From our friends at Discard Studies a post about a surveillance based art project
In her much-lauded series Stranger Visions, artist Heather Dewey-Hagborg creates busts from discarded genetic material collected in public places. It began sitting in a therapists office here in New York City, where she saw a hair lodged in a piece of furniture. “I stared at it for an hour,” she says. “I couldn’t stop wondering who it belonged to, and what I could find out about that person.” (Science Magazine). Based on her reading of forensic DNA prototyping, she took 11 found hairs and tested their DNA in a genetics lab. She then built three dimensional masks of those people based on the information she received about eye color, geographical roots, sex, and other traits (though an exact facial reconstruction from such testing is not possible– that is the stuff of science fiction and CSI-style television shows).
Theme: The Human in the World, the World in the Human
Australian National University
6-8 November 2013
The theme of this conference embraces anthropology’s enduring commitments to grappling with the human condition in the widest terms. Yet it also directs attention to the ways in which the interrelated concepts, ‘human’ and ‘world’, receive critical disciplinary attention in the present. While anthropologists have always been interested in how particular environmental, social or political worlds shape and are shaped by human existence, the theme attends to the urgency that such questions take at a time when the limits and potentialities of what ‘human’ and ‘world’ mean are subject to searching re-examination. Climate change, developments in bio-technology, securitization and supply-chain capitalism, and processes of forced and voluntary migration are among an array of issues that challenge and stimulate the conceptual and ethnographic work of anthropologists in the present.
The theme also draws attention to how particularly located humans engage in projects of “worlding”, attempting to stake claims for the relevance of their own understandings, practices and commitments in contexts shaped by both human and non-human agents. How do humans get drawn into, adapt to and adopt in their own way worldly projects that originate from afar? What kinds of oppressions and freedoms are involved in these processes? Shifting global circumstances usher these questions into the anthropological domain, where they are dealt with from a multitude of perspectives, including anthropologies of globalization, media, religion and the environment, existential anthropology and economic anthropology, theories of network and meshwork and theories of political economy. We invite participation from any and all concerned with imagining the shape of the world and the place of the human in relation to it.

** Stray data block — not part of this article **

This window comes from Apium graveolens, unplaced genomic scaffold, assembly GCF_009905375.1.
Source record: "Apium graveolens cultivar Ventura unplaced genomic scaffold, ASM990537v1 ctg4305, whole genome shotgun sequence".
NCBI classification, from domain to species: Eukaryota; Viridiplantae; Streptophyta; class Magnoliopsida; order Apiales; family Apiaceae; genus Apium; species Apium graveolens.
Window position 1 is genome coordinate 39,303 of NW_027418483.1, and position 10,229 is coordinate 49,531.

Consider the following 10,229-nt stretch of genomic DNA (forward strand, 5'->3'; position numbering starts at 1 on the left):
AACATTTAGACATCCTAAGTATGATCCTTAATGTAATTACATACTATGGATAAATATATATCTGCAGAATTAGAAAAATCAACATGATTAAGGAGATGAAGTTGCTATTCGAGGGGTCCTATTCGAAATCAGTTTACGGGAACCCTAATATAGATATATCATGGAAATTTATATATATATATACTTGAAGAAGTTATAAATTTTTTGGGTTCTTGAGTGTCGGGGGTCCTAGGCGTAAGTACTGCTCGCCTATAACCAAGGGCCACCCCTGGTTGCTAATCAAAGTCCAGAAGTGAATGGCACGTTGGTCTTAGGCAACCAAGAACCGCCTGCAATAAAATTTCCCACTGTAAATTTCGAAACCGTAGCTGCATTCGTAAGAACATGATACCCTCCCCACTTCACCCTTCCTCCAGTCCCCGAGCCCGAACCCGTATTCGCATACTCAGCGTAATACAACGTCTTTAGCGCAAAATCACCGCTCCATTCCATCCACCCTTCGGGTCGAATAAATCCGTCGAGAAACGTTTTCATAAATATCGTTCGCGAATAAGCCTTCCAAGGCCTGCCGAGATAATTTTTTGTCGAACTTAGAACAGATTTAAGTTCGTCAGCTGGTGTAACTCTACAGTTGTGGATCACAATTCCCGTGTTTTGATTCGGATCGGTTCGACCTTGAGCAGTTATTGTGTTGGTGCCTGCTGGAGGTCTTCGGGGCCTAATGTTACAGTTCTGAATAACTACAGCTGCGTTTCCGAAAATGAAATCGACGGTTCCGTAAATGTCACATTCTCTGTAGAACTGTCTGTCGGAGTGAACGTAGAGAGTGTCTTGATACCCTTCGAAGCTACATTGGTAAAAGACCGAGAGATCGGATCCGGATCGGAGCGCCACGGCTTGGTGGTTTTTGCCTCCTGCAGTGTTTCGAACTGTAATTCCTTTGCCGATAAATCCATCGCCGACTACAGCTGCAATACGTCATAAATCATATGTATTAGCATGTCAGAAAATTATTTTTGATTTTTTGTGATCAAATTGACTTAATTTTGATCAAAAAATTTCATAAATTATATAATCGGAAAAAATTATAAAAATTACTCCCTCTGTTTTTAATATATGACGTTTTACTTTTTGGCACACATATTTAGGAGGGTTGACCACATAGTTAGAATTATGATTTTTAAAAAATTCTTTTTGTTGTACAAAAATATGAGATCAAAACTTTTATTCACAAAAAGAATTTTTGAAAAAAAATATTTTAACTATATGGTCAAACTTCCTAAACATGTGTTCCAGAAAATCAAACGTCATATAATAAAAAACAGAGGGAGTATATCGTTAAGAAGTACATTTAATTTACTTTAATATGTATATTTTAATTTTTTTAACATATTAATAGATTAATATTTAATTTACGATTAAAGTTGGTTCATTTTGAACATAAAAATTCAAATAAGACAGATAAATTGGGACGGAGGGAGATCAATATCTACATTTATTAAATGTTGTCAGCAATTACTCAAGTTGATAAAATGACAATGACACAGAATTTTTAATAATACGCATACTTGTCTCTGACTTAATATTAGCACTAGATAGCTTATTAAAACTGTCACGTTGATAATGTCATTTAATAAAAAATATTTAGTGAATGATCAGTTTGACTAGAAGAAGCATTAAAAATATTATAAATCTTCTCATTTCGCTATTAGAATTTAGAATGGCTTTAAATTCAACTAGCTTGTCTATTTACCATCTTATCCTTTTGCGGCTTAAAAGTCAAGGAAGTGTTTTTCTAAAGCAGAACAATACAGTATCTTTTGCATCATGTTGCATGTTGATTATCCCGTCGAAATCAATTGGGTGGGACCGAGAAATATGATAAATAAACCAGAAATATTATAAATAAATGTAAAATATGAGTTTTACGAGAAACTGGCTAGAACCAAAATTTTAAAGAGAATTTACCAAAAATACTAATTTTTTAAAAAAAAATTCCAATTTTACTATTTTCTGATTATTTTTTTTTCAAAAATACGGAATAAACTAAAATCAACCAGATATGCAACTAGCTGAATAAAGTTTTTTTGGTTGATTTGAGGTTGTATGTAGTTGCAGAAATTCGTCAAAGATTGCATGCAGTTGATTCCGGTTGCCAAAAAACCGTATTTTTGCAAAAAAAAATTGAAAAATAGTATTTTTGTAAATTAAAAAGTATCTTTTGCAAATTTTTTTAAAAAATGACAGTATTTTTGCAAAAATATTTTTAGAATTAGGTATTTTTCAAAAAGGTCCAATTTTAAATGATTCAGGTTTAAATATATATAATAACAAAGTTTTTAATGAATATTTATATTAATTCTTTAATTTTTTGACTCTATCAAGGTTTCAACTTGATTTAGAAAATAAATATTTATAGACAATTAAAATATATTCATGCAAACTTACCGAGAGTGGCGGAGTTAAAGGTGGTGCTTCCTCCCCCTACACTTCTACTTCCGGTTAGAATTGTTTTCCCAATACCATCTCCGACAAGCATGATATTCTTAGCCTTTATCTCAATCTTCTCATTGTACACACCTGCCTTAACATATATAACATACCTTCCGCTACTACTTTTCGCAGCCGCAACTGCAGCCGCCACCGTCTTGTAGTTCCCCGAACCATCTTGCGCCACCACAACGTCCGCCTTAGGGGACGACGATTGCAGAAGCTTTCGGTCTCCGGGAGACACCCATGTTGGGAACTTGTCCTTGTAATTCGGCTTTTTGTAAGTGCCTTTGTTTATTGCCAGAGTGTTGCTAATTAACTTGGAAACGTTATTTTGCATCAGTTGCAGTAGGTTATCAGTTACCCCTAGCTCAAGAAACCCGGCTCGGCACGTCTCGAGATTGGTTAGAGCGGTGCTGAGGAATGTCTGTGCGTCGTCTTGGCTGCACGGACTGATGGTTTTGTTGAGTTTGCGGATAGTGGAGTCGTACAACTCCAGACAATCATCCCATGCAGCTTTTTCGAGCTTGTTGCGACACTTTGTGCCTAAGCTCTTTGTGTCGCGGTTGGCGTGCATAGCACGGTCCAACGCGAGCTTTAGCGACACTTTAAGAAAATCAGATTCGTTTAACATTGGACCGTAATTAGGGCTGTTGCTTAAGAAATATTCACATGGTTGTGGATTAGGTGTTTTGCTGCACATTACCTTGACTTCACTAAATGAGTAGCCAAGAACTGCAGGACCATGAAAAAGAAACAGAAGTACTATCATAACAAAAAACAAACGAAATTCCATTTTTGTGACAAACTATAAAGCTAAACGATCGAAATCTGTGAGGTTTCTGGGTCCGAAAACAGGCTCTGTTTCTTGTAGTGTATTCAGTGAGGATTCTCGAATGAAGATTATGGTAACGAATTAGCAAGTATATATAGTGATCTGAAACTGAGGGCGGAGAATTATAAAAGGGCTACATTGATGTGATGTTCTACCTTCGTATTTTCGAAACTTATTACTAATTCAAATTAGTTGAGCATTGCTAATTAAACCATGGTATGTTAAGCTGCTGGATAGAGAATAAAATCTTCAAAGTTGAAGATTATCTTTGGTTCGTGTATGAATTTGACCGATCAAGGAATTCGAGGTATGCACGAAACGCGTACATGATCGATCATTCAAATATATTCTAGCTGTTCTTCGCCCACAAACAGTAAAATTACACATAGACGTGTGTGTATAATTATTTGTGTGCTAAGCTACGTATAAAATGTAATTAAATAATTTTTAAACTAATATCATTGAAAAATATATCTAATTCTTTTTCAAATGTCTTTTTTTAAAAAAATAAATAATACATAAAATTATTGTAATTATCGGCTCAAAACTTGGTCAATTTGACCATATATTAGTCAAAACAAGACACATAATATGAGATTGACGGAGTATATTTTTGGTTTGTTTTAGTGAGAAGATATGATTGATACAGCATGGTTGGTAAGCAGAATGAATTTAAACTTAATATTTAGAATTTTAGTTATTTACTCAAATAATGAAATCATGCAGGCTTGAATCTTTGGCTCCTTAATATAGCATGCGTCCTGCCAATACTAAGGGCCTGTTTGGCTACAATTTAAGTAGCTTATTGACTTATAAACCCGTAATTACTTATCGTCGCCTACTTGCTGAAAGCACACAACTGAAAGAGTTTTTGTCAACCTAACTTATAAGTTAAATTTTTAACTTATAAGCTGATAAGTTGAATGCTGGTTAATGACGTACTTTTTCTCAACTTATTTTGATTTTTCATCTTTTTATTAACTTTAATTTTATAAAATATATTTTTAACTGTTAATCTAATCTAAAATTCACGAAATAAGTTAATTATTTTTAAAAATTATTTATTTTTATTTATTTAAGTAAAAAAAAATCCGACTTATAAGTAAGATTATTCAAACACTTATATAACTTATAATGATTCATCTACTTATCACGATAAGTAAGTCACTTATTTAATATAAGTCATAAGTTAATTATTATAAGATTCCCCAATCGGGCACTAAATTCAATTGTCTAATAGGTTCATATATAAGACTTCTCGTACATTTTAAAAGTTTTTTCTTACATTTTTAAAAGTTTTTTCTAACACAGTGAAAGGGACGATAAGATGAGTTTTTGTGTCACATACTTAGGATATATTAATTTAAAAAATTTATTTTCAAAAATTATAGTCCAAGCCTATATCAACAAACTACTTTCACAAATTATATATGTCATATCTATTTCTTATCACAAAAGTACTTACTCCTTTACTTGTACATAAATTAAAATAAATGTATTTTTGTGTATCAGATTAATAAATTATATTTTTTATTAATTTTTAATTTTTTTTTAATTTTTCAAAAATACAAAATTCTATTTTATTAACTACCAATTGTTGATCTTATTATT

Instructions for the submission of individual paper abstracts: If you are interested in presenting a paper on any of the panel themes below, please contact the individual listed panel convenors directly. Send the panel convenor your paper title and abstract (maximum 250 words), along with your email address and institutional affiliation. Do NOT submit your paper abstracts to the conference organisers. The deadline for submission of paper proposals is 1 August 2013.
Conference panels of interest to readers of the Material World Blog may include the following:
Aliine Lotman (Anthro Dept, EHI, Tallinn University)
“Until the 19th century, the term ‘to consume’ was used mainly in its negative connotations of ‘destruction’ and ‘waste’. Tuberculosis was known as ‘consumption’, that is, a wasting disease. Then economists came up with a bizarre theory, which has become widely accepted, according to which the basis of a sound economy is a continual increase in the consumption (that is, waste) of goods” (Petr Skrabanek 1994: 29).
The activity of rummaging through rubbish for usable things is known by many names: dumpster diving, freeganism, skipping, recycling and so on. As the communities of people involved in this activity are not exactly homogenous, with a common ideology, it is not too certain where the different terms originate. Neverthess, I will denote here some of the connotations and ideas behind them.
Freeganism is often considered to be the most politically charged term in use. As the first known printed use of the word ‘freegan’ – the ‘Why Freegan? zine from the end of the 1990s – declares:
Freeganism is essentially an anti-consumerist ethic about eating; asking “why freegan?” is essentially asking “why not consumerism?” /…/ By not consuming, you are boycotting EVERYTHING! All the corporations, all the stores, all the pesticides, all the land and resources wasted, the capitalist system, the all-oppressive dollar, the wage slavery, the whole burrito! That should help you get to sleep at night (Oakes 1999: 3-4).
When the term freeganism is used, it is often in contrast to capitalism or about freeganism’s role in modifying it. The anarchist sociologist Jeff Shantz claims for example that freeganism is trying to evade capitalism by creating its own alternative economic system, inspired by Marcel Mauss’s conception of the gift economy (Shantz 2005). As such, the term might also be the most controversial one for being too strict to some and at the same too ambiguous to others (Gross 2009).(See also the Sydney doco Bin Appetit (YouTube 30March 2010).